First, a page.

I love the adrenaline I get when I run for long periods, ie: 20 minutes or more. To me, it’s an escape from my current busy life and a way to simulate my laps in the pool.
Recently I tried gearing up for the ½ Ironman, which was this past June in Coeur D’Alene. However, back last year when I started training, I tried getting into a good running routine, but quickly came across a couple hurdles…
I began training on a treadmill, which at first was a struggle to break the barrier of the first 10 minutes. But then the 10 minutes became a blur. I ended up finding a good and decent pace to maintain, along with increasing my distance of miles within a couple months.
3 weeks before Christmas, my husband, “fiancé” at that time, wanted to go for a run/hike up the Liberty Lake Hiking Trail. Now at this time of the year, there was a little bit of snow on the ground, which for me being a Californian native, is a gorgeous sight to see! But then again, we don’t have snow down in Southern California. So I took this as a challenge and really tried to stay ahead of my “fiancé” as we climbed up the hill.
Forgetting the fact that I was running on a different terrain than I was used to and not to mention having to really engage different muscles to avoid falling on the snow patches on the ground, I ended up in a lot of pain after the run.
My right ankle was so sore to the touch! So being a good PTA, I ended up using the “PRICE” method: P for Protection, R for Rest, I for Ice, C for Compression, and E for Elevation. However, what I didn’t know is that I was actually losing my strength in my legs due to taking the time off. I ended up taking 2 week break, but in fact, it ended up causing me to be deconditioned.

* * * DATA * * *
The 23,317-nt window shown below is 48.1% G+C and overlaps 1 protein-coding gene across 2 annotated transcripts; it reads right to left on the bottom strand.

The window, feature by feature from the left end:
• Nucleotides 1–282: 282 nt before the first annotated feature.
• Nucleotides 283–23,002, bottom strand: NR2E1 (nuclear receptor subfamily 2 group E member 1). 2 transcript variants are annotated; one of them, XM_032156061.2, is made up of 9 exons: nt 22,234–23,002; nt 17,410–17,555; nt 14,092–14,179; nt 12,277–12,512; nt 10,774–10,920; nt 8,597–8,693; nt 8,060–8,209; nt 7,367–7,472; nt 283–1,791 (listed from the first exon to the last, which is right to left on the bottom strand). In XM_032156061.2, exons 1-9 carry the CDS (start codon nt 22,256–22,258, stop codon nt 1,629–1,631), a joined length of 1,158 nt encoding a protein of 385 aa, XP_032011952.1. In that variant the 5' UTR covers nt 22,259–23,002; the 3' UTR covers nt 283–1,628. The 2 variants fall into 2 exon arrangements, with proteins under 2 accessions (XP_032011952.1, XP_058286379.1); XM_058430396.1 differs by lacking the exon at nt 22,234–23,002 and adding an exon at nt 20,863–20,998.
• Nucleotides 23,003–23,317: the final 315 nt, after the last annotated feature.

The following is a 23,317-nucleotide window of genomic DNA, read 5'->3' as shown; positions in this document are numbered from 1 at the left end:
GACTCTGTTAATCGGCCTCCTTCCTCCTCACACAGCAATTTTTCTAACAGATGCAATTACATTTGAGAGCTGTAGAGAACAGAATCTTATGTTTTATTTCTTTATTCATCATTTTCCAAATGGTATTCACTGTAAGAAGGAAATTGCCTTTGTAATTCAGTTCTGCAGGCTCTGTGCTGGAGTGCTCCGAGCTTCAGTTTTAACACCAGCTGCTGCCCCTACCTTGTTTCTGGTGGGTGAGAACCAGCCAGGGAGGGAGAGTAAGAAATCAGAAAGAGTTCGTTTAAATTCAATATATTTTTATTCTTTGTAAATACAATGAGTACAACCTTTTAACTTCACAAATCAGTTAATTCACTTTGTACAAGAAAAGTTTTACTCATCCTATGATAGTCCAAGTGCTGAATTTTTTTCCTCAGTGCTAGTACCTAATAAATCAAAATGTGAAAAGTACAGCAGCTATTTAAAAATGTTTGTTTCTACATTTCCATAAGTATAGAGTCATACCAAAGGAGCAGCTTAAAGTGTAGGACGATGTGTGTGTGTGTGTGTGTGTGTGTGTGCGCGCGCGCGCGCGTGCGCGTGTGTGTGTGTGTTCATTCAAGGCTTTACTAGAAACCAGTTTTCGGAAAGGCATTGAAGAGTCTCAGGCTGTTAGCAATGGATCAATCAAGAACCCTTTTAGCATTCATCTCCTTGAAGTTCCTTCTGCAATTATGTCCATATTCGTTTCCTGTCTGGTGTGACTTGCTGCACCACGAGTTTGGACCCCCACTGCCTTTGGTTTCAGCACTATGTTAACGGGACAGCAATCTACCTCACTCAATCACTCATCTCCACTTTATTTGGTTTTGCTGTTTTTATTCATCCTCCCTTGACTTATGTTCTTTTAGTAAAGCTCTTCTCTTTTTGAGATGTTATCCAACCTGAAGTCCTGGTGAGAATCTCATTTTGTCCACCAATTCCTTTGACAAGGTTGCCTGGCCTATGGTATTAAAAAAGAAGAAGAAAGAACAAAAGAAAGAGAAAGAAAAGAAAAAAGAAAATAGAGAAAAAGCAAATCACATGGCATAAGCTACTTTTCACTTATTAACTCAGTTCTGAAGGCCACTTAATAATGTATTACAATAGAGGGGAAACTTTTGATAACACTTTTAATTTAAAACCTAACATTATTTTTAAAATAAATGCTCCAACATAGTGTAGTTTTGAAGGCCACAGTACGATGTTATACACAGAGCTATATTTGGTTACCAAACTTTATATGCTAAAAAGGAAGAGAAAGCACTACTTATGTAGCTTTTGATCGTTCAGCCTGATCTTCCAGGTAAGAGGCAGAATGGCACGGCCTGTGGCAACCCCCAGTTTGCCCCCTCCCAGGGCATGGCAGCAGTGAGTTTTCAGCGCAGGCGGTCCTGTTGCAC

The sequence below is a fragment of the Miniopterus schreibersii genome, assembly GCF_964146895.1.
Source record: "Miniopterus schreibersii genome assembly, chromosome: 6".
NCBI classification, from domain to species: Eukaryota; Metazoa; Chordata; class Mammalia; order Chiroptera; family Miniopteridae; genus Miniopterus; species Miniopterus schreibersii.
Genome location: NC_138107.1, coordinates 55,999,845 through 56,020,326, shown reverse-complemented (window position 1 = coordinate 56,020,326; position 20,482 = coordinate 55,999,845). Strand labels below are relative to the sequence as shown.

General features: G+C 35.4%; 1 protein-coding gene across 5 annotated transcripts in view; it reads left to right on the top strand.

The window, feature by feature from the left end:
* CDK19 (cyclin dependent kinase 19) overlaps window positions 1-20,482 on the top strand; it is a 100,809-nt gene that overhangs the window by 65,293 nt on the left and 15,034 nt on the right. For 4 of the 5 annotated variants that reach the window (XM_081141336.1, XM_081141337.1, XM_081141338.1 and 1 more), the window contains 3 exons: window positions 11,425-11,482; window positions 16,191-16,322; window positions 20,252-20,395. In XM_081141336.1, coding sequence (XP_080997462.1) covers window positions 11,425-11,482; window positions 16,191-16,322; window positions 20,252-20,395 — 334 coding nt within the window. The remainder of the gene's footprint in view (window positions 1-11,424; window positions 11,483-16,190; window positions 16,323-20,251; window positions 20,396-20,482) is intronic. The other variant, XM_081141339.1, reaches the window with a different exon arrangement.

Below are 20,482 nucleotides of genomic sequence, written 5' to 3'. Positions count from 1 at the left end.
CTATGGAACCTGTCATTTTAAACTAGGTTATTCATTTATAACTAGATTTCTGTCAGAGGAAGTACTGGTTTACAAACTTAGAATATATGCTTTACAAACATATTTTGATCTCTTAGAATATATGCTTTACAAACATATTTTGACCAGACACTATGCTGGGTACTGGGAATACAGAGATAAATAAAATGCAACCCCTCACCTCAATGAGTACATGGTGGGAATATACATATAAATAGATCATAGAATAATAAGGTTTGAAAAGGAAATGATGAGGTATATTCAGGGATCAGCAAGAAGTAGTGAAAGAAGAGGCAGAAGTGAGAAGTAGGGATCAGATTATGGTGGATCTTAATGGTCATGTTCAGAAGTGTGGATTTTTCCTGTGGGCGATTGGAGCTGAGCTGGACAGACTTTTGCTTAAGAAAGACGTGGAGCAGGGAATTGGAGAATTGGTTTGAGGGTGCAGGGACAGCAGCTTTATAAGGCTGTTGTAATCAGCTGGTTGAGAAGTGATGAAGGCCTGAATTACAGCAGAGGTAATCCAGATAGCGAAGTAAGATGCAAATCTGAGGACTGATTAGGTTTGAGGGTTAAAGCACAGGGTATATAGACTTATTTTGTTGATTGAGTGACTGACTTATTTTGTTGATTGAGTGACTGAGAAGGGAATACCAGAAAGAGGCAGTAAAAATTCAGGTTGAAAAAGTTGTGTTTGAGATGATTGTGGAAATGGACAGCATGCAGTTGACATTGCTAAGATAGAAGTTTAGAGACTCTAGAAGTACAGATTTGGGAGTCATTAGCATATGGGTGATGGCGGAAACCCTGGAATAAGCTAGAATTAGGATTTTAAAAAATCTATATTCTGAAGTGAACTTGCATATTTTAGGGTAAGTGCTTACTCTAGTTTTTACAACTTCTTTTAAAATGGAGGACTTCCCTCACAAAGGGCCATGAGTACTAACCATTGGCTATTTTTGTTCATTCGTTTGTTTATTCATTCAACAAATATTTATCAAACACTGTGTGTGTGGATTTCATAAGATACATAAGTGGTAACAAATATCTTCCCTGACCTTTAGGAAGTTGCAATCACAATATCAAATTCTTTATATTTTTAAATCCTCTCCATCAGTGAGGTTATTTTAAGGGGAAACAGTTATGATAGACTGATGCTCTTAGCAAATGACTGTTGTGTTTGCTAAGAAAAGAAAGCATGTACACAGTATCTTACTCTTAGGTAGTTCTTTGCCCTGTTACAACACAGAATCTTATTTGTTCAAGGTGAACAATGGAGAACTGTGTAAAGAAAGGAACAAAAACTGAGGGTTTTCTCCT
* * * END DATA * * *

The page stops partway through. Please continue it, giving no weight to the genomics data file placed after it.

When I returned to my running routine on the treadmill, I thought I could get right back at the distance and pace that I had previously had trained at before I went on the hike/run with my “fiancé”. But what I found was that I ended up re-injuring my right ankle again.
SO what is this telling me? And better yet, YOU?…This is basically telling us that since I was used to training on the treadmill, a black rubbery strip vs. training outdoors on various other terrains such as snow patches, my body wasn’t prepared for this. I also jumped right back in and pushed things a bit too quickly on the treadmill by thinking I was at the speed and tolerance to the distance of when I stopped at prior to getting injured.
So what do we do to prevent this from happening to US again? Here’s a few hints:
-At the beginning, start slow and ease the distances and then your speed
-Avoid the 3 “TOO” mistakes: 1. Too Fast, 2. Too soon, and 3. Too much.
-Focus on what your body is telling you. If you are getting tired, don’t push on and increase your speed. Instead focus on your running mechanics and slow down your pace if need be.
-Focus on how your body feels after your workout. Do you need some extra time in the ice bath? Or do you need to focus on your stretching a bit more? Do you need a day off to give your body more rest due to over working your muscles that day?
-Focus on injury prevention and be open to learn how to avoid changing your overall gait mechanics in order to not hit that specific spot that’s currently hurting you.
In the meantime, it’s summer time, so GET OUTSIDE and have some FUN! And Be SAFE! And know what your body is telling YOU! J
P.S. If you’re struggling with training due to issues with pain affecting your performance, call us today to schedule your free “Discovery Visit.”
In only 30 minutes you’ll discovery what’s causing your pain and what specific type of treatment can help you be pain-free again.
Just call us at 509.892.5442!